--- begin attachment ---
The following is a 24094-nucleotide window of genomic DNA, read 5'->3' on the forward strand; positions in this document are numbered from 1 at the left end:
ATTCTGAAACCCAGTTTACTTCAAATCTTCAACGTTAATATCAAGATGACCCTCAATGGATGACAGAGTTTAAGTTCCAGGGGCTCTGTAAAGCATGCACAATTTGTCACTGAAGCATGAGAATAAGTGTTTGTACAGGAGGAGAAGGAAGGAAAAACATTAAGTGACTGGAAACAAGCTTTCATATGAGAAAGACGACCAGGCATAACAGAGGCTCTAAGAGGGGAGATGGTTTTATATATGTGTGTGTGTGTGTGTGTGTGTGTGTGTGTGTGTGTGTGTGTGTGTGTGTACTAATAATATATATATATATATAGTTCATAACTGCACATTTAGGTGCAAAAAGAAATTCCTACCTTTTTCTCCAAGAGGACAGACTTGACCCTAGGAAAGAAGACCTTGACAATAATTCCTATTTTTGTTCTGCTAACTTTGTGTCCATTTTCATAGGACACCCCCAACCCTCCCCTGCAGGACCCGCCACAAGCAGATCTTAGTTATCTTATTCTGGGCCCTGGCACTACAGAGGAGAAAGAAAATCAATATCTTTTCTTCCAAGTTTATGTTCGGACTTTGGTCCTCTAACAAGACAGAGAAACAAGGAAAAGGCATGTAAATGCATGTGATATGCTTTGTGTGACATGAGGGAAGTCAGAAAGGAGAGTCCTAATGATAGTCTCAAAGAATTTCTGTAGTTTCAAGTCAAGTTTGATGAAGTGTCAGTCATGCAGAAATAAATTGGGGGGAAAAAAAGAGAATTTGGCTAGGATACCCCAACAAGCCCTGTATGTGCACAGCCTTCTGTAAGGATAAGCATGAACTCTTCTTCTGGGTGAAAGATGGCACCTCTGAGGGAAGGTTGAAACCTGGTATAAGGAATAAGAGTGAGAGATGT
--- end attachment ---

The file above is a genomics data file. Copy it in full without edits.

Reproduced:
The following is a 24094-nucleotide window of genomic DNA, read 5'->3' on the forward strand; positions in this document are numbered from 1 at the left end:
ATTCTGAAACCCAGTTTACTTCAAATCTTCAACGTTAATATCAAGATGACCCTCAATGGATGACAGAGTTTAAGTTCCAGGGGCTCTGTAAAGCATGCACAATTTGTCACTGAAGCATGAGAATAAGTGTTTGTACAGGAGGAGAAGGAAGGAAAAACATTAAGTGACTGGAAACAAGCTTTCATATGAGAAAGACGACCAGGCATAACAGAGGCTCTAAGAGGGGAGATGGTTTTATATATGTGTGTGTGTGTGTGTGTGTGTGTGTGTGTGTGTGTGTGTGTGTGTGTGTACTAATAATATATATATATATATAGTTCATAACTGCACATTTAGGTGCAAAAAGAAATTCCTACCTTTTTCTCCAAGAGGACAGACTTGACCCTAGGAAAGAAGACCTTGACAATAATTCCTATTTTTGTTCTGCTAACTTTGTGTCCATTTTCATAGGACACCCCCAACCCTCCCCTGCAGGACCCGCCACAAGCAGATCTTAGTTATCTTATTCTGGGCCCTGGCACTACAGAGGAGAAAGAAAATCAATATCTTTTCTTCCAAGTTTATGTTCGGACTTTGGTCCTCTAACAAGACAGAGAAACAAGGAAAAGGCATGTAAATGCATGTGATATGCTTTGTGTGACATGAGGGAAGTCAGAAAGGAGAGTCCTAATGATAGTCTCAAAGAATTTCTGTAGTTTCAAGTCAAGTTTGATGAAGTGTCAGTCATGCAGAAATAAATTGGGGGGAAAAAAAGAGAATTTGGCTAGGATACCCCAACAAGCCCTGTATGTGCACAGCCTTCTGTAAGGATAAGCATGAACTCTTCTTCTGGGTGAAAGATGGCACCTCTGAGGGAAGGTTGAAACCTGGTATAAGGAATAAGAGTGAGAGATGT